“I’ll go with you, on one condition,” Eliza smiled, feeling on familiar ground.
Certain that she was in control, the only place she could escape the nagging voice in her head, the voice that whispered, ‘you don’t matter… to anyone’, Eliza turned from the window,
“You must join us in Newport in August.”
“If you promise not to invite any more boyfriends from college, I will be there with bells on,” Jack smiled confidently.
Eliza was gratified to see the man’s smile falter, something like fear fraying it, yet Jack Clayton rallied his defenses and raised an eyebrow in worldly acceptance of the always-high-stakes negotiation between men and attractive young women.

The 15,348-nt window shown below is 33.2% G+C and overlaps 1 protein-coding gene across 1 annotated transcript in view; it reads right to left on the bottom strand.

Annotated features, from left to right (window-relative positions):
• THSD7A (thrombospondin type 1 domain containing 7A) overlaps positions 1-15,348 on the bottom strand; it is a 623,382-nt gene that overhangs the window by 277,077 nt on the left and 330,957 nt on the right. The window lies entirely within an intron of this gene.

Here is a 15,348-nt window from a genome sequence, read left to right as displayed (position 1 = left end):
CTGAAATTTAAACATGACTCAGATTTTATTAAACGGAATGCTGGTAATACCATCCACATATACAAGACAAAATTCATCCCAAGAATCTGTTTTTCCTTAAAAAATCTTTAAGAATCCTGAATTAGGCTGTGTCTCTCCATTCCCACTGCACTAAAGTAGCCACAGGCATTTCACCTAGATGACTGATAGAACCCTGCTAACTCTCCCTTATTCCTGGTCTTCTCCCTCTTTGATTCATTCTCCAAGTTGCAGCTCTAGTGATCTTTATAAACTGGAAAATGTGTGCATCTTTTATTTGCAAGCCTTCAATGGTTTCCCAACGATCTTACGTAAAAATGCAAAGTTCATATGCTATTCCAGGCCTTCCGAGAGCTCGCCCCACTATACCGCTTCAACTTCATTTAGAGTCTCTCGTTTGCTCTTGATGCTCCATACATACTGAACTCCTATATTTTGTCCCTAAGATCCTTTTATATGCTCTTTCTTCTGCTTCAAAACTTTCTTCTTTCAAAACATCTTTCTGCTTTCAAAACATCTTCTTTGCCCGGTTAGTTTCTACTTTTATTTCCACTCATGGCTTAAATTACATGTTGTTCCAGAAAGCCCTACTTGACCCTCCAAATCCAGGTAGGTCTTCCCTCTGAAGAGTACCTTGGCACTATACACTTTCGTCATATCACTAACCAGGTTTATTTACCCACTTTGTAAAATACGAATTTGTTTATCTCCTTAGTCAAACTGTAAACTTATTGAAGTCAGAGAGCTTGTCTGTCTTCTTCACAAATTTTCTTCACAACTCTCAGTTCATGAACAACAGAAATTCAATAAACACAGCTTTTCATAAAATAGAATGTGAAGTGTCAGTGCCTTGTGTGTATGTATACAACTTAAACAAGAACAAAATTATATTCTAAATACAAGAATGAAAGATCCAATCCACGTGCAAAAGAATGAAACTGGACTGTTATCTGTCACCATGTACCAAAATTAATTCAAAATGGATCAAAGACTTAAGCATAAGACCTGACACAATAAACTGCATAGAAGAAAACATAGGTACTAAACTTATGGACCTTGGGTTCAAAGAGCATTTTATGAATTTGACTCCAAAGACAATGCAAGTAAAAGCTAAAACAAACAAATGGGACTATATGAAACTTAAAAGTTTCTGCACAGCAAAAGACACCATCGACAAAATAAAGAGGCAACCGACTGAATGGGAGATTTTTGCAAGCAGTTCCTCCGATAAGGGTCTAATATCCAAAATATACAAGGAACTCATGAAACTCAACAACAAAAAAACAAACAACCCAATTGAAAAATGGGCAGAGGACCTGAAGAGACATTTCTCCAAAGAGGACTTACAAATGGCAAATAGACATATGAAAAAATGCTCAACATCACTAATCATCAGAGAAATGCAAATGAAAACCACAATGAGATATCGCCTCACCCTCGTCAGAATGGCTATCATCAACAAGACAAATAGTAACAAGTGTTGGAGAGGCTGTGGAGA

“…I want to be in a movie.”
Without waiting for an answer, Eliza Thornberg stepped the few steps back, to where she’d been, her back to the man in her bedroom. Feeling his arms again capture her, she smiled and began to consider how best to break the news to her father.
Her father needed to be approached carefully. Jack Clayton wasn’t quite the typical houseguest. Stephen Lawrence, who’d ignominiously left on the night of ‘the Afternoon Social That Wouldn’t End’, too drunk to know what he’d done wrong, was already forgotten. His failure was to not recognize the expectations he was being held to, a non-forgivable sin in the world of the wealthy and privileged. Eliza was not overly concerned, attractive and successful boys from Yale were not a rare commodity at Sarah Lawrence.
Eliza had long since accepted the reality that, while she was her father’s daughter, his first love, (now that Eliza’s mother was dead), was money. And the movie industry seemed to combine his interests. And now, with her new insight into her life’s potential, very much in her interests.